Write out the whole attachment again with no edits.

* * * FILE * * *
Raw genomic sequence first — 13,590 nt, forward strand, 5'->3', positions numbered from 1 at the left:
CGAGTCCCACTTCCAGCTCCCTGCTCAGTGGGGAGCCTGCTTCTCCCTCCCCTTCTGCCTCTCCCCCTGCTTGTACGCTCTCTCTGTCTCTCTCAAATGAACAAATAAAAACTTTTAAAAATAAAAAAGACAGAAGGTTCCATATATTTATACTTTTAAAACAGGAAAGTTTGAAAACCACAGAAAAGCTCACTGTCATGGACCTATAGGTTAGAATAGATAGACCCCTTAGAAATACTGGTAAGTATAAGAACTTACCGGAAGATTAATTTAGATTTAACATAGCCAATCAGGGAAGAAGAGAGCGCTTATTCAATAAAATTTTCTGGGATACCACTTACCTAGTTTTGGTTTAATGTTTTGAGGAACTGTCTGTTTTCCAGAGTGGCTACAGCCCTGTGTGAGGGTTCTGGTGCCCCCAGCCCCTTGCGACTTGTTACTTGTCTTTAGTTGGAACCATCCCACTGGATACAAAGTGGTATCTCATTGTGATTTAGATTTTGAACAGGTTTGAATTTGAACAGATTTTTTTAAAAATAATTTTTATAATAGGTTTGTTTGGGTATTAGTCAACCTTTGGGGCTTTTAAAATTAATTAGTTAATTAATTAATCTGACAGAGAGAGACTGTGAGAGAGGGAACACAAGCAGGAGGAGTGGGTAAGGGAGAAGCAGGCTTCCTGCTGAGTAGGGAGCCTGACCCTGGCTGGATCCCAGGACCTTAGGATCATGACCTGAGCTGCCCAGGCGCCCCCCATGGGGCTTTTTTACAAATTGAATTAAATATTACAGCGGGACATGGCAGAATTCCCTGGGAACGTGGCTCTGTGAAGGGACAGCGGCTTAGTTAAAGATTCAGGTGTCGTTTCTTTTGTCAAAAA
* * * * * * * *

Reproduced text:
Raw genomic sequence first — 13,590 nt, forward strand, 5'->3', positions numbered from 1 at the left:
CGAGTCCCACTTCCAGCTCCCTGCTCAGTGGGGAGCCTGCTTCTCCCTCCCCTTCTGCCTCTCCCCCTGCTTGTACGCTCTCTCTGTCTCTCTCAAATGAACAAATAAAAACTTTTAAAAATAAAAAAGACAGAAGGTTCCATATATTTATACTTTTAAAACAGGAAAGTTTGAAAACCACAGAAAAGCTCACTGTCATGGACCTATAGGTTAGAATAGATAGACCCCTTAGAAATACTGGTAAGTATAAGAACTTACCGGAAGATTAATTTAGATTTAACATAGCCAATCAGGGAAGAAGAGAGCGCTTATTCAATAAAATTTTCTGGGATACCACTTACCTAGTTTTGGTTTAATGTTTTGAGGAACTGTCTGTTTTCCAGAGTGGCTACAGCCCTGTGTGAGGGTTCTGGTGCCCCCAGCCCCTTGCGACTTGTTACTTGTCTTTAGTTGGAACCATCCCACTGGATACAAAGTGGTATCTCATTGTGATTTAGATTTTGAACAGGTTTGAATTTGAACAGATTTTTTTAAAAATAATTTTTATAATAGGTTTGTTTGGGTATTAGTCAACCTTTGGGGCTTTTAAAATTAATTAGTTAATTAATTAATCTGACAGAGAGAGACTGTGAGAGAGGGAACACAAGCAGGAGGAGTGGGTAAGGGAGAAGCAGGCTTCCTGCTGAGTAGGGAGCCTGACCCTGGCTGGATCCCAGGACCTTAGGATCATGACCTGAGCTGCCCAGGCGCCCCCCATGGGGCTTTTTTACAAATTGAATTAAATATTACAGCGGGACATGGCAGAATTCCCTGGGAACGTGGCTCTGTGAAGGGACAGCGGCTTAGTTAAAGATTCAGGTGTCGTTTCTTTTGTCAAAAA